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Only 112 out of 3,800 lung doctors asked to sign a controversial study calling on Germany to rethink its air pollutant limits did so. Now, even they've admitted that they messed up some of the calculations.
More than 100 lung doctors who sparked a debate about the validity of EU limits on air pollutants have admitted their controversial study criticizing the limits included mistakes.
The former head of the German Society for Pneumology, Dieter Köhler, acknowledged the errors after the tageszeitung newspaper published an article detailing the miscalculations.
The study by Köhler and 111 other lung specialists said there was "no scientific justification for the current limits" on nitrogen oxide and particulates and called for a re-evaluation of prior studies.
Read more: Where is Europe's air safe to breathe?
To support their claim, the doctors said that at current limits, an 80-year-old, non-smoker breathed in a similar amount of nitrogen oxide over the course of their life as a regular smoker did in the space of several months. The implication in the study was that the pollutants were not as dangerous as set out by EU limits or regular smokers would have been dying in a matter of months.
In reality, a regular smoker breathes in a comparable amount of nitrogen oxide in six to 32 years, according to corrected calculations. Authorities had also said the effects of long-term exposure to pollutants, such as air pollution, could not be compared to those of short-term exposure, such as when smoking.
Köhler admitted that the study miscalculated how much cigarettes contribute to levels of airborne particulates because he "was not aware" of existing EU cigarette regulations.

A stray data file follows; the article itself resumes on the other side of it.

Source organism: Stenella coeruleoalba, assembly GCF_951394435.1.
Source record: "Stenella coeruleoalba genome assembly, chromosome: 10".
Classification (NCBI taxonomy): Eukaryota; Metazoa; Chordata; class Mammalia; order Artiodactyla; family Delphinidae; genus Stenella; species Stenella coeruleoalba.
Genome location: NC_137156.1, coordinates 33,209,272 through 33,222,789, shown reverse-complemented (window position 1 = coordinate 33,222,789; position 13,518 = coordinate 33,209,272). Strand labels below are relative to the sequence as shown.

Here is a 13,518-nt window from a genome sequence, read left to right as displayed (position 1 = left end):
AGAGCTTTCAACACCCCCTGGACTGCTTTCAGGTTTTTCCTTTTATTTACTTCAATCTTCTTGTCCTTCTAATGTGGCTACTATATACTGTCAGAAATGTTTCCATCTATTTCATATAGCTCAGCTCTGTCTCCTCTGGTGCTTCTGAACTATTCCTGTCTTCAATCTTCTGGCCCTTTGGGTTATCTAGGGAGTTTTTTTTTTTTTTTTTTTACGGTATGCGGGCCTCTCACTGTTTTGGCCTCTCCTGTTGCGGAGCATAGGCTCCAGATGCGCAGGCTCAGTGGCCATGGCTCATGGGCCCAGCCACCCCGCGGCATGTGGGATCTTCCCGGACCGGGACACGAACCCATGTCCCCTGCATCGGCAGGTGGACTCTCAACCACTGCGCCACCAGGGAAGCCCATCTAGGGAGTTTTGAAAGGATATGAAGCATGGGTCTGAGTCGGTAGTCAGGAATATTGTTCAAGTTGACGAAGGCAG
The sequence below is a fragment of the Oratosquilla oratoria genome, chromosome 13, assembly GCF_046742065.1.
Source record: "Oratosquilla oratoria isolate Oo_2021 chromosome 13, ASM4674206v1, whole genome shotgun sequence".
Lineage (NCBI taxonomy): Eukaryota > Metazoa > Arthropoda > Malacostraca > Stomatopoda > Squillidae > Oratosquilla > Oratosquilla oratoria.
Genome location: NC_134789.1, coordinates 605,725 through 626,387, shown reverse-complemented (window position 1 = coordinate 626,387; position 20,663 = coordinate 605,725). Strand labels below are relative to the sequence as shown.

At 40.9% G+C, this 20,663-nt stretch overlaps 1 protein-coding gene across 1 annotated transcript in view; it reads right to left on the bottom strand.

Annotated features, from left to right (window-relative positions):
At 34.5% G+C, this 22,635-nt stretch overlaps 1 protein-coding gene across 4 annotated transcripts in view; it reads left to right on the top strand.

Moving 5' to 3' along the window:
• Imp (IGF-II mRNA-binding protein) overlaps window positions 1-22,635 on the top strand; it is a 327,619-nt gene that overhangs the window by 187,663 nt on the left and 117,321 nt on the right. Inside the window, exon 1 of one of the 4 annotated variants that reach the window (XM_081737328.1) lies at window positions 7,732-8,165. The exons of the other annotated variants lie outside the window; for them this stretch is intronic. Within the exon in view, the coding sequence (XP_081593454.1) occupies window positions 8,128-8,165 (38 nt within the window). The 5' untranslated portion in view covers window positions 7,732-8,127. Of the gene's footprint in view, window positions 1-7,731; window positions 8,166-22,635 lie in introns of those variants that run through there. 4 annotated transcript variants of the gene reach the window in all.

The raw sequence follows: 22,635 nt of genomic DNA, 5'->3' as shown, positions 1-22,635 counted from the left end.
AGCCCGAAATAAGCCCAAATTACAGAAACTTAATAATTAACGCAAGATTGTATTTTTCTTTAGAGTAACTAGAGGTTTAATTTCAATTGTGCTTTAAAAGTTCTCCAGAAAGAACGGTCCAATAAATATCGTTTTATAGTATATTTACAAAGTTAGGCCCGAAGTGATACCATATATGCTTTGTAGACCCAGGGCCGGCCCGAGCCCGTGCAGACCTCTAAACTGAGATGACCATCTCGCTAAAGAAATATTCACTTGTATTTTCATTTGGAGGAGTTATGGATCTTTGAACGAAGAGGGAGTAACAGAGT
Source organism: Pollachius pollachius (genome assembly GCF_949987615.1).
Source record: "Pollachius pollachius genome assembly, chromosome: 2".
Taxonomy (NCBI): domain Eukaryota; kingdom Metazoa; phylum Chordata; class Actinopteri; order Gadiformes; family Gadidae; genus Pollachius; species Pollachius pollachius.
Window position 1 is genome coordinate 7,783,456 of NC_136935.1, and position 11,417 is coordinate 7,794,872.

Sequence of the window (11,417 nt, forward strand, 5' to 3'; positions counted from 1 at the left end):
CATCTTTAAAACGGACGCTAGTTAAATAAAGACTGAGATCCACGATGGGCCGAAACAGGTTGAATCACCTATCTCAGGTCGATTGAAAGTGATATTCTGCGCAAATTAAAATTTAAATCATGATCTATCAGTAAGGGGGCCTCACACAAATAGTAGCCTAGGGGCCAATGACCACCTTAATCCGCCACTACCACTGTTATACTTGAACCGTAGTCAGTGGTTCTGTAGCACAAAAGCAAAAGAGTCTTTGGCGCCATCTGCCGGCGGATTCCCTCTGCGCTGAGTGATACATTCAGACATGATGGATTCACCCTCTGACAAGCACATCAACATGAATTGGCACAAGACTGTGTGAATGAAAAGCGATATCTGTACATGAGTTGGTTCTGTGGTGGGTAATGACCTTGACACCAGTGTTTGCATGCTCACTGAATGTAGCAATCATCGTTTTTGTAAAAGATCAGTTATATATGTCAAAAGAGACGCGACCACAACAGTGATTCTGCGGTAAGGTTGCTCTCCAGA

Köhler nevertheless dismissed that the mistakes undermined the study's central claim. The "magnitude" of the study's calculations were correct, he said.
The study was published in January by 112 out of 3,800 lung specialists who had been asked to sign it. Many experts quickly condemned it as out of line with recent research.
There were currently "no reliable findings that would suggest a need to revise" current EU pollutant levels, the German Center for Lung Research said.
Some lawmakers who fear cities might ban diesel cars to meet current air pollutant levels had also welcomed Köhler's results.
Conservative Transport Minister Andreas Scheuer wrote a letter to the European Commission asking for a review of existing limits shortly after the study was published.
The head of the Green Party in the German parliament, Oliver Krischer, criticized Scheuer for "adopting" the results without question.
After the study's mistakes emerged on Thursday, the Transport Ministry said the authors had provided an "impetus" to the scientific debate on existing air pollutant levels.
amp/sms (AFP, dpa)